Full-text available
Article
In nature, cells self-assemble into spatially coded tissular configurations to execute higher-order biological functions as a collective. This mechanism has stimulated the recent trend in synthetic biology to construct tissue-like assemblies from protocell entities, with the aim to understand the evolution mechanism of multicellular mechanisms, create smart materials or devices, and engineer tissue-like biomedical implant. However, the formation of spatially coded and communicating micro-architectures from large quantity of protocell entities, especially for lipid vesicle-based systems that mostly resemble cells, is still challenging. Herein, we magnetically assemble giant unilamellar vesicles (GUVs) or cells into various microstructures with spatially coded configurations and spatialized cascade biochemical reactions using a stainless steel mesh. GUVs in these tissue-like aggregates exhibit uncustomary osmotic stability that cannot be achieved by individual GUVs suspensions. This work provides a versatile and cost-effective strategy to form robust tissue-mimics and indicates a possible superiority of protocell colonies to individual protocells. To execute higher-order functions, cells self-assemble into spatially coded tissue configurations. Here the authors magnetically assembly giant unilamellar vesicles into three dimensional tissue-mimic structures with collective osmotic stability.
Full-text available
Article
In the beginning the surface of the Earth was extremely hot, because the Earth as we know it is the product of a collision between two planets, a collision that also created the Moon. Most of the heat within the very young Earth was lost quickly to space while the surface was still quite hot. As it cooled, the Earth's surface passed monotonically through every temperature regime between silicate vapor to liquid water and perhaps even to ice, eventually reaching an equilibrium with sunlight. Inevitably the surface passed through a time when the temperature was around 100 degrees C at which modern thermophile organisms live. How long this warm epoch lasted depends on how long a thick greenhouse atmosphere can be maintained by heat flow from the Earth's interior, either directly as a supplement to insolation, or indirectly through its influence on the nascent carbonate cycle. In both cases, the duration of the warm epoch would have been controlled by processes within the Earth's interior where buffering by surface conditions played little part. A potentially evolutionarily significant warm period of between 10(5) and 10(7) years seems likely, which nonetheless was brief compared to the vast expanse of geological time.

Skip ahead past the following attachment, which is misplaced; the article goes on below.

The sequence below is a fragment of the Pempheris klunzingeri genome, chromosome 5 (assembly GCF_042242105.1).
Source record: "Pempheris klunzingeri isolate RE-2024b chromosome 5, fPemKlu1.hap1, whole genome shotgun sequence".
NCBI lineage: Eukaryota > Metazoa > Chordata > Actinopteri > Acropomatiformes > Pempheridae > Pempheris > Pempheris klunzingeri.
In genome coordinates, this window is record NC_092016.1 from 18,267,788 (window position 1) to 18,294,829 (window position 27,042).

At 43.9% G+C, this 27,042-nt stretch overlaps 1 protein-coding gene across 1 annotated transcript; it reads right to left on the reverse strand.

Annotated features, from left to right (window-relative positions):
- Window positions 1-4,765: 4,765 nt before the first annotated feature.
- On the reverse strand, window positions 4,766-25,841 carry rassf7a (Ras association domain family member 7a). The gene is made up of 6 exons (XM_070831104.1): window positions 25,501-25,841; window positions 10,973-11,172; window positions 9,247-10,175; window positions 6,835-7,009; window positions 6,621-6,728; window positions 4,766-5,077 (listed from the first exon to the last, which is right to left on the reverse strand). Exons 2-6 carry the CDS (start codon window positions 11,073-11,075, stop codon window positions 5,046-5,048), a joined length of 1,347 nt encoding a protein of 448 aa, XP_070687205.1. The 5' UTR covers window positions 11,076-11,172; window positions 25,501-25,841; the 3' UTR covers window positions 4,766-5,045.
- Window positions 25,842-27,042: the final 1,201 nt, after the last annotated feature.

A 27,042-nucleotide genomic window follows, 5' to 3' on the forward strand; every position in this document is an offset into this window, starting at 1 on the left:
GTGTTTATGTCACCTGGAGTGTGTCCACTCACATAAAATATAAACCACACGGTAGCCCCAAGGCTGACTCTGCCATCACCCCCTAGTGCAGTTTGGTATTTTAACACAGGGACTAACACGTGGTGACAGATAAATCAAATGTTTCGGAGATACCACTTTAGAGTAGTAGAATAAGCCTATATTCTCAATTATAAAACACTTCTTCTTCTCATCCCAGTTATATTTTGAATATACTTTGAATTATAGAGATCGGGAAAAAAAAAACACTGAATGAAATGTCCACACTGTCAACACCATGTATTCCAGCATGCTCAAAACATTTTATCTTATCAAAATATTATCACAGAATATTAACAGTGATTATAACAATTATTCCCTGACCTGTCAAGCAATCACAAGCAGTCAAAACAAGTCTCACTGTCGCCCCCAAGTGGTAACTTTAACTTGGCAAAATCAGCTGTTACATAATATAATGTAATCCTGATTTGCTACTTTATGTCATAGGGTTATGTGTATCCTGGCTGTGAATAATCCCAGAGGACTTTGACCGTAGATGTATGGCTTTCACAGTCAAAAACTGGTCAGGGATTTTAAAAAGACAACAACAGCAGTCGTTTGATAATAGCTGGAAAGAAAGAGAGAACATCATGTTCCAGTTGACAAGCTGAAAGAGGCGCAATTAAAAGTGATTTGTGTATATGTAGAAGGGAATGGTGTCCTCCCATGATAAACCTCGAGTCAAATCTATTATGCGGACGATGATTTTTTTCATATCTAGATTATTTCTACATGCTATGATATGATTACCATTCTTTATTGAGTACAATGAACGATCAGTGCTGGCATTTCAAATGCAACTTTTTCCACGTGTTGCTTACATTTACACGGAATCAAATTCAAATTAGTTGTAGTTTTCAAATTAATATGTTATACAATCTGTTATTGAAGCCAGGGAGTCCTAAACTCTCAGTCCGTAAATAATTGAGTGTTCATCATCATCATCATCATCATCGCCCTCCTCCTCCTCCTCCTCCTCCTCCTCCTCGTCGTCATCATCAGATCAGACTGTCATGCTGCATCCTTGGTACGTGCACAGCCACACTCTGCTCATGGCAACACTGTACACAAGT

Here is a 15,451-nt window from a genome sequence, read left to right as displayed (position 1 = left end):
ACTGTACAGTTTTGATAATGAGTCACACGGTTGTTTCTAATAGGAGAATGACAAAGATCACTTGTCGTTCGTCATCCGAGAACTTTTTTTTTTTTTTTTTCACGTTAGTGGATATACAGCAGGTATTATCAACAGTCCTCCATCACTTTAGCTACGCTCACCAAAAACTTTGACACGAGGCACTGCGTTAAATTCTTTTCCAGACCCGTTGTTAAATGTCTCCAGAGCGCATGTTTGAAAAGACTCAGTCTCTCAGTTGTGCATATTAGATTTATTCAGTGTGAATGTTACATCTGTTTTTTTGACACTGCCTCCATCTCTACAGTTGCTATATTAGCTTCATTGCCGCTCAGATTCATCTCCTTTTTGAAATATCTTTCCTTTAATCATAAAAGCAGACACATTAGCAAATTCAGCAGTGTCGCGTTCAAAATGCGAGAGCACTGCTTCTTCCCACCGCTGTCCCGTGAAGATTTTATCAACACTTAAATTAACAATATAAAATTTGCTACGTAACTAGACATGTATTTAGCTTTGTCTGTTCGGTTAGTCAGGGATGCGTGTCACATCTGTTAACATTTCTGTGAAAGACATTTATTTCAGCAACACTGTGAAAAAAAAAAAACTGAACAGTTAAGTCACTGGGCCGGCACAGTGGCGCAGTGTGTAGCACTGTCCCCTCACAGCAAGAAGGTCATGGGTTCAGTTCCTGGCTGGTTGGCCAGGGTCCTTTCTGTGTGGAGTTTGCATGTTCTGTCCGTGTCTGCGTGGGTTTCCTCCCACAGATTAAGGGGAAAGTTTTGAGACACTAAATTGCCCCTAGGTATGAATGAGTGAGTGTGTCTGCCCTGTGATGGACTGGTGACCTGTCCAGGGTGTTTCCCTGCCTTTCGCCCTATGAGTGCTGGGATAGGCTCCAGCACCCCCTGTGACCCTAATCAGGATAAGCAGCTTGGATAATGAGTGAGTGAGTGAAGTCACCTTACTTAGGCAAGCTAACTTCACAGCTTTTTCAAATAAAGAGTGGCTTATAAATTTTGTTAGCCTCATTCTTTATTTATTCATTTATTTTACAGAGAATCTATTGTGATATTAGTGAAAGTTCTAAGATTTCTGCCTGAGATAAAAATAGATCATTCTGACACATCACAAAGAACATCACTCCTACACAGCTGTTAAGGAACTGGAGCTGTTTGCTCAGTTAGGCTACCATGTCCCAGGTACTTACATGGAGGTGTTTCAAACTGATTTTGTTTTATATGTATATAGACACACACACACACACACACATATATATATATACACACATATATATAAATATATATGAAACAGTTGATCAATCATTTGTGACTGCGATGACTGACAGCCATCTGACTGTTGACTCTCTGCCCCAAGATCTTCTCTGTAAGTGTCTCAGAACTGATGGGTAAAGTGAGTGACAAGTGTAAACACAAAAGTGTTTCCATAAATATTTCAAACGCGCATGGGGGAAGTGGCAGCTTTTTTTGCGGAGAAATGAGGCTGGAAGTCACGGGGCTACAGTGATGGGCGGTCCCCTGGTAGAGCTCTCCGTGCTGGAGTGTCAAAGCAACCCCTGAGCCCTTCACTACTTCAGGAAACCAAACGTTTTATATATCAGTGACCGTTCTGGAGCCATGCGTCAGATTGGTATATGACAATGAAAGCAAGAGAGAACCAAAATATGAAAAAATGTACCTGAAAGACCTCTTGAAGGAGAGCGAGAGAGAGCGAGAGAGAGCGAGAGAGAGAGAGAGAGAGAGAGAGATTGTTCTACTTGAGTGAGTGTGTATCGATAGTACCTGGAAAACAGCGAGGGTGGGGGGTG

Article
Magnetotactic bacteria shunt sulfur, nitrogen, and other important elements between oxygen-poor and oxygen-rich waters.
Quanta Magazine. Bacterial Complexity Revises Ideas About
  • J Cepelewicz
Cepelewicz, J. 2019. Quanta Magazine. Bacterial Complexity Revises Ideas About "Which Came First" https://www.quantamagazine.org/bacterial-organelles-revise-ideas-about-which-came-first-20190612/
Newscientist. The moon had a magnetic field that helped protect the Earth's atmosphere
  • J Callaghan
Callaghan, J. 2020. Newscientist. The moon had a magnetic field that helped protect the Earth's atmosphere. https://www.newscientist.com/article/2257286-the-moon-had-a-magnetic-field-that-helped-protect-earths-atmosphere/
The Guardian newpaper. How does magnetite become magnetised?
  • D Hambling
Hambling, D. 2011. The Guardian newpaper. How does magnetite become magnetised? https://www.theguardian.com/news/2011/apr/28/weatherwatch-lodestone-minerals-magnetism-magnetite-lightning
have easily obtained the reference from other sources freely available, but I would not have ever conceived of this piece or its title in any detail had it not been for Fraser Cain, who runs Universe Today
  • N Atkinson
Atkinson, N. 2008. Universe Today. Did Lighting and Volcanoes Spark Life on Earth? https://www.universetoday.com/19889/did-lightning-and-volcanoes-spark-life-on-earth/. I could have easily obtained the reference from other sources freely available, but I would not have ever conceived of this piece or its title in any detail had it not been for Fraser Cain, who runs Universe Today, posting reference 1 on Twitter https://twitter.com/fcain/status/1334906822399053830
The evolution of surface magnetic fields in young solar-type stars II: The early main sequence
The evolution of surface magnetic fields in young solar-type stars II: The early main sequence (250-650 Myr) arXiv:1711.08636v1 [astro-ph.SR]